The Ruislip Home That Contained A Soviet Spy Ring
Take a trip to Cranley Drive in Ruislip, London today and nothing will seem out of the ordinary. This was also true in the late 1950s and early 1960s but, in fact, there were some important secrets being concealed within a property in this unassuming London suburb. A soviet spy ring was actually in operation at 45 Cranley Drive at the time, the details of which we will go into in this article.
The Home Of A Famous Spy Ring
This Ruislip home was indeed the setting of one of the most famous spy rings in history, the Portland spy ring. So, what was the Portland spy ring and who was involved? The notorious espionage group was a Soviet spy ring that operated towards the end of the 1950s and into the early 1960s. However, in 1961, the British security services foiled the ring and brought the main perpetrators to justice. The following individuals were identified as playing integral roles within the spy ring and were subsequently tracked down by the British security services:
- Harry Houghton
- Houghton’s mistress, Ethel Gee
- Gordon Lonsdale (real name Konon Molody), a Soviet spy posing as a Canadian businessman
- ‘Peter and Helen Kroger’ (real names Morris and Lena Cohen) – the couple who occupied 45 Cranley Drive.
Unearthing The Portland Spy Ring
The first real breakthrough came in 1959, when an informant shared news with the Central Intelligence Agency (CIA). This informant went to the CIA to report that information was reaching the Soviet Union from the Admiralty Underwater Weapons Establishment and HMS Osprey at Portland, located in Dorset. Upon hearing of the leak, the MI5 put Civil Servant Harry Houghton, who was working at the base in Dorset, under surveillance. The fact that he had just bought a fourth car, a house and his expenses far outweighed his salary, made him suspicious.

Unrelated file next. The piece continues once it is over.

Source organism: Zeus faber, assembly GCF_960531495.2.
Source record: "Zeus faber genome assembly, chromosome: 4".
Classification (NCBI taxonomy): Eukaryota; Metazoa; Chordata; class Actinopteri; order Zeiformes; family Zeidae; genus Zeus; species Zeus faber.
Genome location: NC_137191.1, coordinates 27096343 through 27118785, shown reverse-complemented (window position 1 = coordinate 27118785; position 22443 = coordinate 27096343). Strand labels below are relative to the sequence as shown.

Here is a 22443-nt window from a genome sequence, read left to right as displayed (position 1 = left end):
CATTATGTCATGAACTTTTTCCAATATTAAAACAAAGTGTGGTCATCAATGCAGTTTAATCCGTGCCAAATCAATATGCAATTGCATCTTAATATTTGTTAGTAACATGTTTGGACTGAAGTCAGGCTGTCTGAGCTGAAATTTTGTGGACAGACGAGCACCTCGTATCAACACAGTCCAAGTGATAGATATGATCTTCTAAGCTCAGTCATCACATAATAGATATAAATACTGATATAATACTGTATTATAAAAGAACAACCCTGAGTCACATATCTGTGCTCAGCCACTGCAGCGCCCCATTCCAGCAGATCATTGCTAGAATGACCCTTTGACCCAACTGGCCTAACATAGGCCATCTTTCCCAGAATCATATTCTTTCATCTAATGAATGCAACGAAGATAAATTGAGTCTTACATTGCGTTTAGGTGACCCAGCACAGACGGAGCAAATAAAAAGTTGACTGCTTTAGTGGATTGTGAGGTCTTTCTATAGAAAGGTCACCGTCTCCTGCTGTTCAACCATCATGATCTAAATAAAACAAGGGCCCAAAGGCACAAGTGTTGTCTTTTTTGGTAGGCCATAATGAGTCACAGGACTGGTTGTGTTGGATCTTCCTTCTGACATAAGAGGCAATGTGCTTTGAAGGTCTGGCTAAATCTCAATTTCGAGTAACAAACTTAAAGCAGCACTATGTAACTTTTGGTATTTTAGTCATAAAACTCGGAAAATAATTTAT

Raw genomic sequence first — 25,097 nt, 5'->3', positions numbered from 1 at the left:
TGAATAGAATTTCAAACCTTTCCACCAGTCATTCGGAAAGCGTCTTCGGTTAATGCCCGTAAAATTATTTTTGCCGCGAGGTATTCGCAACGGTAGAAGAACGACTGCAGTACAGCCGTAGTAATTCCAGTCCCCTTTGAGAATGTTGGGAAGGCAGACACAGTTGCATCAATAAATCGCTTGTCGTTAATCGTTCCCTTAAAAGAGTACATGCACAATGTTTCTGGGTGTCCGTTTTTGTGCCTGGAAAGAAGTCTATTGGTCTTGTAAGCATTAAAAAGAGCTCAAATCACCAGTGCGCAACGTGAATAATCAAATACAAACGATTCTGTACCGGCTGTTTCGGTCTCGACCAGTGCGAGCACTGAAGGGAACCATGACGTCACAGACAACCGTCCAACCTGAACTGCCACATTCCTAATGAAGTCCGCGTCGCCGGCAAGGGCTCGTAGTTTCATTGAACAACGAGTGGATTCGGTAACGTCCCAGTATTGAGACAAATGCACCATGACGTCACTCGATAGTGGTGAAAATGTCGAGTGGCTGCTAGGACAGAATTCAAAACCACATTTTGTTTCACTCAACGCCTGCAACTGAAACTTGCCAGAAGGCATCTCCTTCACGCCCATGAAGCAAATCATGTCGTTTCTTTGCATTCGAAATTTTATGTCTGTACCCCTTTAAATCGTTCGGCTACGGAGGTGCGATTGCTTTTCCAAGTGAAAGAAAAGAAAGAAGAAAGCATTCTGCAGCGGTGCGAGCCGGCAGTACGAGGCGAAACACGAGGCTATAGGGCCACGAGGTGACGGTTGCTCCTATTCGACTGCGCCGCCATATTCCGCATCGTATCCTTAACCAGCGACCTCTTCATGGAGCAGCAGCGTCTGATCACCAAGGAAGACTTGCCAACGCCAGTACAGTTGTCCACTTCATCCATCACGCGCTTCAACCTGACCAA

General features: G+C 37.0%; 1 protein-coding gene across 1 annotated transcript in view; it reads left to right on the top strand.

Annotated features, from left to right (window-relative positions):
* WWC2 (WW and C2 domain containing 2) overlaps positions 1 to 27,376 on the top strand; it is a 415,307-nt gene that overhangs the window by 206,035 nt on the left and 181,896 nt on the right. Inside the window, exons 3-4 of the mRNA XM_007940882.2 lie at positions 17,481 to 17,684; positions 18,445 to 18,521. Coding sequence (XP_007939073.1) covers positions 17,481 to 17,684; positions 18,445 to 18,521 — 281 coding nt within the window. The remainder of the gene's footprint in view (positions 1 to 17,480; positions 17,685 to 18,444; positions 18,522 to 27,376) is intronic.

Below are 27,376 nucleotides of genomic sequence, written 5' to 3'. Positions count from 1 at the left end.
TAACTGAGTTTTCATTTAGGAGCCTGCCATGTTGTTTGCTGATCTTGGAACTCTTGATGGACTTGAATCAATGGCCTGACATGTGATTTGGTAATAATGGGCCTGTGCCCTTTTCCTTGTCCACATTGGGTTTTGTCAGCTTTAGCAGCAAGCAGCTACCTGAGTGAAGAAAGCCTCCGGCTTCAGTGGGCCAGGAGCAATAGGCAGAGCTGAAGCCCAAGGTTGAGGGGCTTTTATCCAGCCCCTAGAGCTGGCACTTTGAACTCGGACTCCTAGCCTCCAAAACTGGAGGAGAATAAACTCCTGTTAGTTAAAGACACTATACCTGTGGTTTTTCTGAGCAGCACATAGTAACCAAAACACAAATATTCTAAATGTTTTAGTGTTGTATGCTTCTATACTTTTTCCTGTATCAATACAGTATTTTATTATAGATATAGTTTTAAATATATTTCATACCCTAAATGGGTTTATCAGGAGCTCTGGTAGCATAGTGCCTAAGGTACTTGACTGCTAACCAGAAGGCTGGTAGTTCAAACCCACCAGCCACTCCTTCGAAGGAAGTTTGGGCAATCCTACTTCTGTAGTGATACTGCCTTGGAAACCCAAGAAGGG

Harry Houghton and his partner Ethel Gee combined to make a lethal pairing, due to their roles in HMS Osprey at Portland. Ethel Gee was a filing clerk at the base and therefore had access to secret documents that were held there. After extracting information from the secret documents, the pair would travel to London to meet Gordon Lonsdale, where they would proceed to exchange information and packages. It is believed that the group would meet around once a month.
Once Gordon Lonsdale had the information, he would visit 45 Cranley Drive to pass the secrets onto Peter and Helen Kroger. In turn, the occupants of this Ruislip home would feed the information to the Soviet Union. But how did the Krogers get the information to the Soviet Union? Well, the occupants of 45 Cranley Drive would place microdots that contained the secrets in antique books, before mailing them to the Soviet Union.
Participants In This Soviet Spy Ring Brought To Justice
Whilst in the midst of one of their regular meetings in London, Harry Houghton, Ethel Gee and Gordon Lonsdale were detained. After they were arrested, detectives found that they were carrying classified material taken from the base, including details of HMS Dreadnought, Britain’s first nuclear submarine. After that important discovery, British security services raided the Kroger’s Ruislip house, to unveil microdots – which are the photographic reduction of documents to make them extremely small – in Helen Kroger’s handbag.
In addition, detectives also discovered that the house was overflowing with spy equipment, including devices such as counter surveillance tools, radio transmitters and code pads. Fake passports and large sums of money were also found at the property. All five of these individuals were found guilty of their involvement within the Portland spy ring, having been put on trial for espionage. The following sentences were handed out:
- Gordon Lonsdale, who was deemed the ‘mastermind’ of the operation, was sentenced to 25 years in prison. However, interestingly, in 1964 he was exchanged for British spy Greville Wynne and sent back to the Soviet state
- The Krogers received 20 years of incarceration
- Harry Houghton and Ethel Gee received 15 years of imprisonment.
Today, 45 Cranley Drive still exists and is lived in. It is believed that there were several other members of the Portland spy ring that were never caught.
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